Recall that the agreement in the fifties, in exchange for government financing acquisition of the hacienda, was for the landowners to distribute the land to the farmers by 1968. Since that time, the matter was tied up in litigation.

It will probably take at least a year for the land to be actually redistributed. That means that all of 45 years was lost to the farmers fighting this case in the courts.

Any day added to the waiting and any peso added to the price of the land will be an injustice. A more militant position on this issue might have pegged land prices at their 1968 levels — the year the land was supposed to have been redistributed.

In addition, a portion of Luisita land was sold earlier by its owners to a private company. The farmers, who have been stockholders in the meantime, demand a share of the proceeds from that sale. Hacienda Luisita claims the money made from the sale have all been expended. But if the farmers deserve a share of that, the amount due them might be discounted from what they have to amortize from here on.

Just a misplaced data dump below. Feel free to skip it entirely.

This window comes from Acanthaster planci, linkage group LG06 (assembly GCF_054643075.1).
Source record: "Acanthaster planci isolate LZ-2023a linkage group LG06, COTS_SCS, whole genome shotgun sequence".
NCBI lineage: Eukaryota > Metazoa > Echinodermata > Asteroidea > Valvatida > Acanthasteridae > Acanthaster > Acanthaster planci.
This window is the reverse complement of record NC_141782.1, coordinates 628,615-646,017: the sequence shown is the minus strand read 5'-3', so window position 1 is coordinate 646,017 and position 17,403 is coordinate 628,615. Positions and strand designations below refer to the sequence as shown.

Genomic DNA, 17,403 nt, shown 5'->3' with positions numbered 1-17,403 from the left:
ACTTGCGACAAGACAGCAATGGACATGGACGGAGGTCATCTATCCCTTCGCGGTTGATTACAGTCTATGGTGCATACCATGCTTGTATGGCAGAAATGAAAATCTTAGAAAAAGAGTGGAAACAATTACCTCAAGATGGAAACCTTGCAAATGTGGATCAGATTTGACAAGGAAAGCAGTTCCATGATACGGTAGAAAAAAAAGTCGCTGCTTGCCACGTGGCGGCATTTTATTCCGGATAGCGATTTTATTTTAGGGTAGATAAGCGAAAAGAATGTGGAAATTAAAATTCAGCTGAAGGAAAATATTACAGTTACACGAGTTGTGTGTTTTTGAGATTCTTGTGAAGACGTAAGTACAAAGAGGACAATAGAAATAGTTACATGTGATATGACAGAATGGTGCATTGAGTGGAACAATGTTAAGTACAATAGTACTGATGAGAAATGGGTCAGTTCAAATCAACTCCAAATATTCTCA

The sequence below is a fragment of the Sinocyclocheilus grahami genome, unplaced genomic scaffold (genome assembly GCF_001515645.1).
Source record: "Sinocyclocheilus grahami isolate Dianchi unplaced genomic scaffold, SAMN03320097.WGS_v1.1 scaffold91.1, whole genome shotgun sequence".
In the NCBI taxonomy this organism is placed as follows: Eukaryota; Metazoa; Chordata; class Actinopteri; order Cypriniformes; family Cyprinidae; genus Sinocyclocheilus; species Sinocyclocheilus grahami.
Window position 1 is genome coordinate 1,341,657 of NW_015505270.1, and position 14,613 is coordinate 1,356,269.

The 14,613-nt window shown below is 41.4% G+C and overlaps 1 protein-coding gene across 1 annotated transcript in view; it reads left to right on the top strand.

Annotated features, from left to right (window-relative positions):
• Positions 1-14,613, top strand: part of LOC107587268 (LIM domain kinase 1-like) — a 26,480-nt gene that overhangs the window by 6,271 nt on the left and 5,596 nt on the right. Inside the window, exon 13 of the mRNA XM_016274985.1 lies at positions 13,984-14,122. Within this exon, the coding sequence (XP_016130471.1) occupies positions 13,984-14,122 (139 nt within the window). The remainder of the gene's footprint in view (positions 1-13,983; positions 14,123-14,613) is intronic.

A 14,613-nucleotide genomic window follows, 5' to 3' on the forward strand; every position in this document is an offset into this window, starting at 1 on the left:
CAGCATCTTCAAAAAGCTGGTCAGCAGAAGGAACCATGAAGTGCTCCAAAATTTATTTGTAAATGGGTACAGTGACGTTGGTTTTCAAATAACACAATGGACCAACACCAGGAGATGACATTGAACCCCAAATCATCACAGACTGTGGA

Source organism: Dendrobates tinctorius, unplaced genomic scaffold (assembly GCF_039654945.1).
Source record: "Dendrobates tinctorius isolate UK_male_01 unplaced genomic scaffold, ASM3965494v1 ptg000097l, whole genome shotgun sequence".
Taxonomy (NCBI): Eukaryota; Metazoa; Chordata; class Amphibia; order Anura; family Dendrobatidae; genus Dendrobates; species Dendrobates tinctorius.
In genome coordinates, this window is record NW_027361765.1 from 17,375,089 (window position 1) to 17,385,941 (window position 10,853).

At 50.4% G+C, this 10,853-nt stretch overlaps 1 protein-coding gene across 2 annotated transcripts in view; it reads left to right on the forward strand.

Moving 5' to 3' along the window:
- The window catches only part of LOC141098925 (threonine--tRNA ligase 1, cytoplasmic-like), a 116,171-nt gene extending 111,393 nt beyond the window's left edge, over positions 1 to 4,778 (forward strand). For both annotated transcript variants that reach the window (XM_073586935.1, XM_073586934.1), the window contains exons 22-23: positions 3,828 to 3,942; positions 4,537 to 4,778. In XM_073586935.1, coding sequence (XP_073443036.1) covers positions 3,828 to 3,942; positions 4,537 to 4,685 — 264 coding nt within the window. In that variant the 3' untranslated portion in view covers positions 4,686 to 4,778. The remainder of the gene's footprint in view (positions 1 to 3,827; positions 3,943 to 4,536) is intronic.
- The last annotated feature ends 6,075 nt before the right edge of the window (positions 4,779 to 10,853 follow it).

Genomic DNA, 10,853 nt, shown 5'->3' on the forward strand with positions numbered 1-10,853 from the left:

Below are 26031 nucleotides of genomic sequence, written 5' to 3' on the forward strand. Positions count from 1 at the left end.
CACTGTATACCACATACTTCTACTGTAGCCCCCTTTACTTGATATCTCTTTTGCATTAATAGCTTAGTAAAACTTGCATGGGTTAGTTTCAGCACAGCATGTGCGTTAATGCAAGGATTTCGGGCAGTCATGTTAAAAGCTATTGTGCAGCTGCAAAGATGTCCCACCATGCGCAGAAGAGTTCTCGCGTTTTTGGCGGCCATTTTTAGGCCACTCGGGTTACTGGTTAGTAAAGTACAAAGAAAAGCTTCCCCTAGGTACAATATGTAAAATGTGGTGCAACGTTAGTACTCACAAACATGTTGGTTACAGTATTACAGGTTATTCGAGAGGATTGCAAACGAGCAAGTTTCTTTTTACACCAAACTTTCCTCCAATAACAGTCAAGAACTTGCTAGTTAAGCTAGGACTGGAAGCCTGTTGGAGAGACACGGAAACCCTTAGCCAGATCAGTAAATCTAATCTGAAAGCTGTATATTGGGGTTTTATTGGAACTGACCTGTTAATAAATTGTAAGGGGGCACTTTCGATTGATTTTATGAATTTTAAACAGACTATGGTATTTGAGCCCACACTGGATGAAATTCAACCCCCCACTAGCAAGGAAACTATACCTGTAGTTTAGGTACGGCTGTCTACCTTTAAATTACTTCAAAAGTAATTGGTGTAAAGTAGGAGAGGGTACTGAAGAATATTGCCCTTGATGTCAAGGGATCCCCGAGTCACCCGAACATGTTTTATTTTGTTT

or maybe they read solita collas-monsod’s “Screwed coming and going” where she points out that in 1989 the cojuangcos used that same 40,000 per hectare valuation which gave the family absolute control of the new corporation, Hacienda Luisita Inc., and the farmers only one-third ownership.

which is really some kind of poetic justice, no?  but wait.  tila unfinished, incomplete, ang justice, after all.  read mareng winnie’s punchline.

Remember: The total land area of Hacienda Luisita that should have been subjected to agrarian reform was 6,443 hectares, but the actual area reformed was 4,916 hectares. Which means that the owners of Tadeco, with the approval of the DAR, were allowed to keep for themselves 1,527 hectares of land.

That’s a heck of a lot of land. Even if one deducts 66 hectares that supposedly comprise the sugar mill land, 263 hectares supposedly unfit for agriculture, 266 hectares of roads and creeks, and 121 hectares “given” to the farmers for home lots, there would still be 811 hectares of land left for the owners of Tadeco.